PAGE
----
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Friday, December 09, 2005

Equity Increases Are Not "Acquisitions" Under New Bankruptcy Rules

Under the Florida Constitution, the homestead of an individual is generally not subject to claims of creditors of that individual. Other states also provide exemptions for homestead interests. However, under the recent revisions to the bankruptcy law, homestead interests acquired within 1215 days of a bankruptcy filing cannot receive the benefit of these state homestead protections (beyond $125,000 in protection). Generally, this is aimed at making it more difficult for debtors to acquire a protected interest to shield themselves from existing creditors.

So what happens if a homestead is acquired more than 1215 days before a bankruptcy filing, but the homestead is encumbered by a mortgage and mortgage payments (and thus equity increases) occur within the 1215 days? Are these equity payments the acquisition of a homestead interest such that they are subject to the 1215 day rule?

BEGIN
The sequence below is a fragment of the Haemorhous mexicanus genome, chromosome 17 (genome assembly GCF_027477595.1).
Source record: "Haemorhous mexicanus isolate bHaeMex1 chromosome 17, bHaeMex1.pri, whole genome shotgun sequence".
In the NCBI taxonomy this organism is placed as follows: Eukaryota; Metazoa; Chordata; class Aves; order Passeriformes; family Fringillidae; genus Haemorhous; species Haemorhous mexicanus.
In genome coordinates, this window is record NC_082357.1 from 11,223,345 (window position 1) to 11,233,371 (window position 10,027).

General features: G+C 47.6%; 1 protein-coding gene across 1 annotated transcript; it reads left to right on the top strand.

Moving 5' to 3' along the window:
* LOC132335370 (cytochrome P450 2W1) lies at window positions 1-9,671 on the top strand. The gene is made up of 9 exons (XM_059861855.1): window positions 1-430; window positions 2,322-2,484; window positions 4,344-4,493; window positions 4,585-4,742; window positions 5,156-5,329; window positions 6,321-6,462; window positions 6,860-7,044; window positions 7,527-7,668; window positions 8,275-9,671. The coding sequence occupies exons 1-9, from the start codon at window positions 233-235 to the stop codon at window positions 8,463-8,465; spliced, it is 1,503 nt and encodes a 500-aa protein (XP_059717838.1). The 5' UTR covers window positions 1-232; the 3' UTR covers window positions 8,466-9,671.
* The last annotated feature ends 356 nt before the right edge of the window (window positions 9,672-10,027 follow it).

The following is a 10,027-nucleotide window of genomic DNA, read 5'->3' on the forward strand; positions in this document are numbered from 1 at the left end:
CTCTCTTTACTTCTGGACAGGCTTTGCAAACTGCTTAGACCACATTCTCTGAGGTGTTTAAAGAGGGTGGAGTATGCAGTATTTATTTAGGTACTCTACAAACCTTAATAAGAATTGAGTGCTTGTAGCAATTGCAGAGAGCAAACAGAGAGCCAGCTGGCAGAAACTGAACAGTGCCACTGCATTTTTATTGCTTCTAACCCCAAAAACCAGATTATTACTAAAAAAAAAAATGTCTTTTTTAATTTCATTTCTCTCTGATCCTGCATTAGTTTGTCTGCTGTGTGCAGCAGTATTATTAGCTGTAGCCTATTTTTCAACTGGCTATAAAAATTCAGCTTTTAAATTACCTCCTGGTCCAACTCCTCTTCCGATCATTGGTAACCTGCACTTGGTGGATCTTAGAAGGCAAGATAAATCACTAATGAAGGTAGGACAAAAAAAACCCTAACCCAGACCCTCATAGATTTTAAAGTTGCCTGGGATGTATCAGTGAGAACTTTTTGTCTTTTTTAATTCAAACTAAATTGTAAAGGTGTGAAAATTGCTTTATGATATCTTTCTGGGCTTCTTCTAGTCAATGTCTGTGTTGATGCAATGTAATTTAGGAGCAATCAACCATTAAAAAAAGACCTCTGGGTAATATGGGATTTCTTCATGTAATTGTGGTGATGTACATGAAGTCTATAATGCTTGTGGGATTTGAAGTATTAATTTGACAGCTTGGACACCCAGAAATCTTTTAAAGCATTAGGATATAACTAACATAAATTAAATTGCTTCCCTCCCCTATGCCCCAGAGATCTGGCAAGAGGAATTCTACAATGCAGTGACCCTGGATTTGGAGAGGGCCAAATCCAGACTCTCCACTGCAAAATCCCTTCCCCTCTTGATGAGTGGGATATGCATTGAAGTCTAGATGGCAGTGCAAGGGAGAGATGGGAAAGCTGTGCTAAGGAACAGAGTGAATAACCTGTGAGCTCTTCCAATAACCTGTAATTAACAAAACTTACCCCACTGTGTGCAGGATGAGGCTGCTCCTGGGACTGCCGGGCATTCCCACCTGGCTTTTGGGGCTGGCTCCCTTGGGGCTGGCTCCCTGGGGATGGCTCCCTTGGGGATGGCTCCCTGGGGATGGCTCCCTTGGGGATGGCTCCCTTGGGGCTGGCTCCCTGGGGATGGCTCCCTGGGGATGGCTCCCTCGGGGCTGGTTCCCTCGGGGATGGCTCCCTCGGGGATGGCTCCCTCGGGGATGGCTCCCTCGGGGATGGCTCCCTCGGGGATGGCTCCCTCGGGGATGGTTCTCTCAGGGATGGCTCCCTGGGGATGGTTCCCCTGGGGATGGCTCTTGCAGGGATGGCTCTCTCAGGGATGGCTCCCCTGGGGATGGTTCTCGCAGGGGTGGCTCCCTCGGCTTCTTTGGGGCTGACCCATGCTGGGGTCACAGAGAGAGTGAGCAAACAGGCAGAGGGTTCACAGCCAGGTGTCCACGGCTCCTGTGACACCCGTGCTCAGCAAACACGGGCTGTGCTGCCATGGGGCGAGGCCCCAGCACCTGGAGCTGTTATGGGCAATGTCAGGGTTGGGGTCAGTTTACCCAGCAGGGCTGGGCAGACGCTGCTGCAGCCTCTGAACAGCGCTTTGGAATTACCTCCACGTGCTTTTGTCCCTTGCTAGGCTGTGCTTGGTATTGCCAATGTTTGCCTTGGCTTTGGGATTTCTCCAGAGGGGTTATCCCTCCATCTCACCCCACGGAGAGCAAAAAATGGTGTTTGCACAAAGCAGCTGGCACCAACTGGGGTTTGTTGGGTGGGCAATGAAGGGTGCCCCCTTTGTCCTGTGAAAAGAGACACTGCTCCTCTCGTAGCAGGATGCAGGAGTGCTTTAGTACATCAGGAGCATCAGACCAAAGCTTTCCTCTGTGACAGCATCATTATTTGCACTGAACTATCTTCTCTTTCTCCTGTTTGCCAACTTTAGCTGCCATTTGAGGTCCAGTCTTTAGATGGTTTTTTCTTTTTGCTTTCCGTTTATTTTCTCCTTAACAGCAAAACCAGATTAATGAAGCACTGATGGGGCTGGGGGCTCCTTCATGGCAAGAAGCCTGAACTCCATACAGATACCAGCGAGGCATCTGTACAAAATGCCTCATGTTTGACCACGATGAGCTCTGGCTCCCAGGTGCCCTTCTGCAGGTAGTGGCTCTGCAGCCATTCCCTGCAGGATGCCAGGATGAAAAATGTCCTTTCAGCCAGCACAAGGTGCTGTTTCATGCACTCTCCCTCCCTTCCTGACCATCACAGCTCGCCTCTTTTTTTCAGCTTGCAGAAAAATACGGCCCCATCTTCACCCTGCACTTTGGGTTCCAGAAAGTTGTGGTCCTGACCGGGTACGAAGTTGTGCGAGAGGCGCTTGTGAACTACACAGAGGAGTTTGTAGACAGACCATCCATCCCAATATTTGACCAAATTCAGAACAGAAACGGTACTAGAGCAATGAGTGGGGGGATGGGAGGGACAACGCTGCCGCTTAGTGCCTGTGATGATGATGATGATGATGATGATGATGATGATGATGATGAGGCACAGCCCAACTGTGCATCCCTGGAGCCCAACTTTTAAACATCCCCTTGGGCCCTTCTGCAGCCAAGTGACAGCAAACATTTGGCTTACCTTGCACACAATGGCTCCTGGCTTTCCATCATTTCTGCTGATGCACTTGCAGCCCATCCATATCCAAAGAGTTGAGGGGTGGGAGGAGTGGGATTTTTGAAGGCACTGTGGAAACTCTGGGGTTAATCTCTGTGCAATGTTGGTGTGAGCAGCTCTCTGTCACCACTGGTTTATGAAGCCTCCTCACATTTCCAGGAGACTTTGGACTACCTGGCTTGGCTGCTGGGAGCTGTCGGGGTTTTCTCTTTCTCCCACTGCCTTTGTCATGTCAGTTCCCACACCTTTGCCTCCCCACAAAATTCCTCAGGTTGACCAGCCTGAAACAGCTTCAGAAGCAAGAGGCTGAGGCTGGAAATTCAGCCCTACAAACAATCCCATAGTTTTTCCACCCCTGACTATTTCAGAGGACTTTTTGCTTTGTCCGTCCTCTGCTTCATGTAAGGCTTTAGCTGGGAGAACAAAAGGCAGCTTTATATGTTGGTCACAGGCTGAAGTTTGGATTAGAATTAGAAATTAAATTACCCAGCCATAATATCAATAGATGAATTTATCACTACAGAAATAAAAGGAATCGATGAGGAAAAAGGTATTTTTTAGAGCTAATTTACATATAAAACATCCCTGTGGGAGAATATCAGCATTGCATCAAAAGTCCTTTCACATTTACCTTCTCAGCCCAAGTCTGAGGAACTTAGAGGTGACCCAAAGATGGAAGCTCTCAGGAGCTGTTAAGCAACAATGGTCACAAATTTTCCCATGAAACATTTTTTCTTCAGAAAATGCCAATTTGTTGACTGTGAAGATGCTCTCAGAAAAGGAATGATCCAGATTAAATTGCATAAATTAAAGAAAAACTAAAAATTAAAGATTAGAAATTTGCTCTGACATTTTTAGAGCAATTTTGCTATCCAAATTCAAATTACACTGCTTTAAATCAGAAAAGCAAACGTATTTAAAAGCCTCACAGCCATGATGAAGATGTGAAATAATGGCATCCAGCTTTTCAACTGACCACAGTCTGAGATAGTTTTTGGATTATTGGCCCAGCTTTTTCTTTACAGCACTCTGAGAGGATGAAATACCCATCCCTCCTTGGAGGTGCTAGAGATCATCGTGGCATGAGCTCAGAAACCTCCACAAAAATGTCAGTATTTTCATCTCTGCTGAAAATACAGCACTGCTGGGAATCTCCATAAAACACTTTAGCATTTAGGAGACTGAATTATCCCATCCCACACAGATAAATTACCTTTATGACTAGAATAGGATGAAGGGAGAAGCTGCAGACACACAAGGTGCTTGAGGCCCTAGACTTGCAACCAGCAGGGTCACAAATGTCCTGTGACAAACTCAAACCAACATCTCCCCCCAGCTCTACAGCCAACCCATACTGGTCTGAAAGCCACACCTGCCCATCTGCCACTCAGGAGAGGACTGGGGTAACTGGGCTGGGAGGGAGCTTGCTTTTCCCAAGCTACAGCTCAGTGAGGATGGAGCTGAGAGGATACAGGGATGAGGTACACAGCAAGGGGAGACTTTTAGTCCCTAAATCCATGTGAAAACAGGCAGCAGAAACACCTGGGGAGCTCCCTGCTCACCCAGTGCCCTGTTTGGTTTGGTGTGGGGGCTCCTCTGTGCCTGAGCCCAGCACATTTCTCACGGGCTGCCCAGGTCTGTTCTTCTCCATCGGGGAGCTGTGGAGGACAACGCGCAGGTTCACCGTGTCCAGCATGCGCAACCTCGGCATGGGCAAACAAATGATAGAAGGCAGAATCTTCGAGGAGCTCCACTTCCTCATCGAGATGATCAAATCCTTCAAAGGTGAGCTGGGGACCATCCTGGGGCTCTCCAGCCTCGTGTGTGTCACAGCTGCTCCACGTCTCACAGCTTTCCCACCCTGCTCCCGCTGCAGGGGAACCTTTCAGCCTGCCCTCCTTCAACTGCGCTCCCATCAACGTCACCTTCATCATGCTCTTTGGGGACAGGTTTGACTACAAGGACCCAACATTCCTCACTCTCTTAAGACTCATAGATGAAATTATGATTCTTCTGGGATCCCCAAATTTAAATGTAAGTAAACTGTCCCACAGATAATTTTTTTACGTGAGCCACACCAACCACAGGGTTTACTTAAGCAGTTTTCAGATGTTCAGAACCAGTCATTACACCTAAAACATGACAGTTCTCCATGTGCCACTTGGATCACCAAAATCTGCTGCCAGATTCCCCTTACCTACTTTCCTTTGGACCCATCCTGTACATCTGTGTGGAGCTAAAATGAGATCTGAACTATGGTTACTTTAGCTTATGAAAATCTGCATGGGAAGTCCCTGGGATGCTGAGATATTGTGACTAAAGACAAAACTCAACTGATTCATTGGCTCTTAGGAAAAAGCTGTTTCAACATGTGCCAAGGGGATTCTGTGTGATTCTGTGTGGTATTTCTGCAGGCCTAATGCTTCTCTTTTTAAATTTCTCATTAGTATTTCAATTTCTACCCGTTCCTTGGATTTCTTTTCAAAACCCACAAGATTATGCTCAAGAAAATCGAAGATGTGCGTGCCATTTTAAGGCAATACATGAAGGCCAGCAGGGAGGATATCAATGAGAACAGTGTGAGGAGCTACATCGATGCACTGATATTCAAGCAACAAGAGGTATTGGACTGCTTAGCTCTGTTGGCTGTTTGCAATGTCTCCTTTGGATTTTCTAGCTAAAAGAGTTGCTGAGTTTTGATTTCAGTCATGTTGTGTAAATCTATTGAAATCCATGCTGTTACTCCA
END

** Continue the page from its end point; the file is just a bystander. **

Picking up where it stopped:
In a case of first impression that is favorable to debtors, a Texas bankruptcy court has held that such regular loan payments within 1215 days of filing are NOT homestead acquisitions for purposes of these rules. It remains to be seen whether other bankruptcy courts similarly interpret the law, and whether non-regular loan payments will be similarly treated.

In re: Kevin Blair and Susan Blair, US Bankruptcy Court, N.D., Texas, Dallas, No. 05-35922-HDH-7

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